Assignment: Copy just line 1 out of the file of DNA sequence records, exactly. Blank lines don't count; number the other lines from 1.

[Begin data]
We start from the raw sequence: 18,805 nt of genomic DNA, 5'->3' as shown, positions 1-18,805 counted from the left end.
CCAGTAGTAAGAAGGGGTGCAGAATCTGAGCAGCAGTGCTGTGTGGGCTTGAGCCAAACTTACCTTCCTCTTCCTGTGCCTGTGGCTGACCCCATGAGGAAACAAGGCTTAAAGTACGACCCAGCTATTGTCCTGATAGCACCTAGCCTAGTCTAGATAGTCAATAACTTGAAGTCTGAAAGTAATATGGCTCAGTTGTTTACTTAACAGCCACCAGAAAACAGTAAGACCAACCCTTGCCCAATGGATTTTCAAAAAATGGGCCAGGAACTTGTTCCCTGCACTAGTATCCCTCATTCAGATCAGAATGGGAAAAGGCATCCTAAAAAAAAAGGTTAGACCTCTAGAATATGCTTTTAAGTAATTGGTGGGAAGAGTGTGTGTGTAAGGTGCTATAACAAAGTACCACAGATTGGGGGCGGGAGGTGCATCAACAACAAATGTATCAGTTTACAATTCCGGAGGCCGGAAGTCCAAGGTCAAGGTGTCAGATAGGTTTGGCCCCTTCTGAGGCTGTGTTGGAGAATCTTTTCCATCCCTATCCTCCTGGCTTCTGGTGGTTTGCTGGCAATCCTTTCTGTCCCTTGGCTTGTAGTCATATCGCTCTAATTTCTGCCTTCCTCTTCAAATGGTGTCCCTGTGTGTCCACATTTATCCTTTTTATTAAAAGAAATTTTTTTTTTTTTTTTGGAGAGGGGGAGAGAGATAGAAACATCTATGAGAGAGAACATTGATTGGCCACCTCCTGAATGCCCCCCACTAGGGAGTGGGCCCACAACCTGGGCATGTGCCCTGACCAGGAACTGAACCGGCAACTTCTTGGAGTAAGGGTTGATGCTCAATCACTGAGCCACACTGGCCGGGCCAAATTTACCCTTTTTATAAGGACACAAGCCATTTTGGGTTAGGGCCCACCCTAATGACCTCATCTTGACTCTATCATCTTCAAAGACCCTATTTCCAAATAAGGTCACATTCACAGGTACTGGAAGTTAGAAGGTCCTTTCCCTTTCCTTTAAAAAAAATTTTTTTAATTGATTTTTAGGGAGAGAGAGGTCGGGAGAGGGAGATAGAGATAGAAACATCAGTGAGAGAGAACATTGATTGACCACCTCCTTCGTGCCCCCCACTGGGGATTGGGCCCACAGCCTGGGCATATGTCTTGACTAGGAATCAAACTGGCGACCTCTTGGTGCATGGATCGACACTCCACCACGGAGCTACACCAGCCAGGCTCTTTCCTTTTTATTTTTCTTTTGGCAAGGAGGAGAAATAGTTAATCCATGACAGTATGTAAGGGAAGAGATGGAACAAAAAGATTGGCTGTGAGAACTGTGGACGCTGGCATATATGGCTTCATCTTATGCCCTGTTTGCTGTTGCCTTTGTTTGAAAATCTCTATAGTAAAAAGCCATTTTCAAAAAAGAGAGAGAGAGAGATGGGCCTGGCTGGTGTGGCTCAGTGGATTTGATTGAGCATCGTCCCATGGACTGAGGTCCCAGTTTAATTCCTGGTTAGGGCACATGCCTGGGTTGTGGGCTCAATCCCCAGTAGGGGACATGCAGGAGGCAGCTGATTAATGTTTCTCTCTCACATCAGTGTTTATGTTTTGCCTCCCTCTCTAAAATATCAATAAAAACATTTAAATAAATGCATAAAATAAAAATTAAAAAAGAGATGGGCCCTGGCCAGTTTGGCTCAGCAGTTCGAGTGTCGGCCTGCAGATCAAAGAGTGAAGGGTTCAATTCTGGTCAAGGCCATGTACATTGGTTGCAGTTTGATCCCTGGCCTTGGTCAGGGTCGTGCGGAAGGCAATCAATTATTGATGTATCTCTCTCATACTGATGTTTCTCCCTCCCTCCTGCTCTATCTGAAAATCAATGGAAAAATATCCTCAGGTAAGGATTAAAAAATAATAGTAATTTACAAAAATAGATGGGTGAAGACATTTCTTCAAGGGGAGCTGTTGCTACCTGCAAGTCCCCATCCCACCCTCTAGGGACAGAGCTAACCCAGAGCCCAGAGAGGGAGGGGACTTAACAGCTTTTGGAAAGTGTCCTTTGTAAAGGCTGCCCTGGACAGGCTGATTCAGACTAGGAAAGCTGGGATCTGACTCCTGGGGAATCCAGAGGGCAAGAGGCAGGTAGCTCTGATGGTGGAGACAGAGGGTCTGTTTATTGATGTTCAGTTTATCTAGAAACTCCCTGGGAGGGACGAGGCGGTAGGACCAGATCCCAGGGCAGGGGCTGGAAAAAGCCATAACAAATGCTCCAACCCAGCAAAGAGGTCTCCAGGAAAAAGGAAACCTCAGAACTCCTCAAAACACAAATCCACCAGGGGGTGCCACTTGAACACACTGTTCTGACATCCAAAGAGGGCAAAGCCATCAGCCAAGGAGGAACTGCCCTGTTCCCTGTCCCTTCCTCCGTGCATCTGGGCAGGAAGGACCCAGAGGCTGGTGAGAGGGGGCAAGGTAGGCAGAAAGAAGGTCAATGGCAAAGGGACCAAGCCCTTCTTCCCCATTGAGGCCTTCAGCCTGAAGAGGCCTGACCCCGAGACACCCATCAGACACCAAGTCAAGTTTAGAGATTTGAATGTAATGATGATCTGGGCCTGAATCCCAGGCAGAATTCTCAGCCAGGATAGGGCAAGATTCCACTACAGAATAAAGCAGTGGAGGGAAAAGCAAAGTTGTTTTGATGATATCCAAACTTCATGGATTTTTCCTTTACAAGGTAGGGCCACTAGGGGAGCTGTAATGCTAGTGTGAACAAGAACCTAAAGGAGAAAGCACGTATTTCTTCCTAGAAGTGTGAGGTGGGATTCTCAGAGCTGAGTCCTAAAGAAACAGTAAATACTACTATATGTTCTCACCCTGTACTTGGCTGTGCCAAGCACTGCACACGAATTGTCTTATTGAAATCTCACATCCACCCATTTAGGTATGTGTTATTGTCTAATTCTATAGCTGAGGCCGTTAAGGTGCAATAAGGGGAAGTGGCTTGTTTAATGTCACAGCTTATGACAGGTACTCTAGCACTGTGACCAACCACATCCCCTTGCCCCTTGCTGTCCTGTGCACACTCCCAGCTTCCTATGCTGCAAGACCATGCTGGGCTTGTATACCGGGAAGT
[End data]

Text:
We start from the raw sequence: 18,805 nt of genomic DNA, 5'->3' as shown, positions 1-18,805 counted from the left end.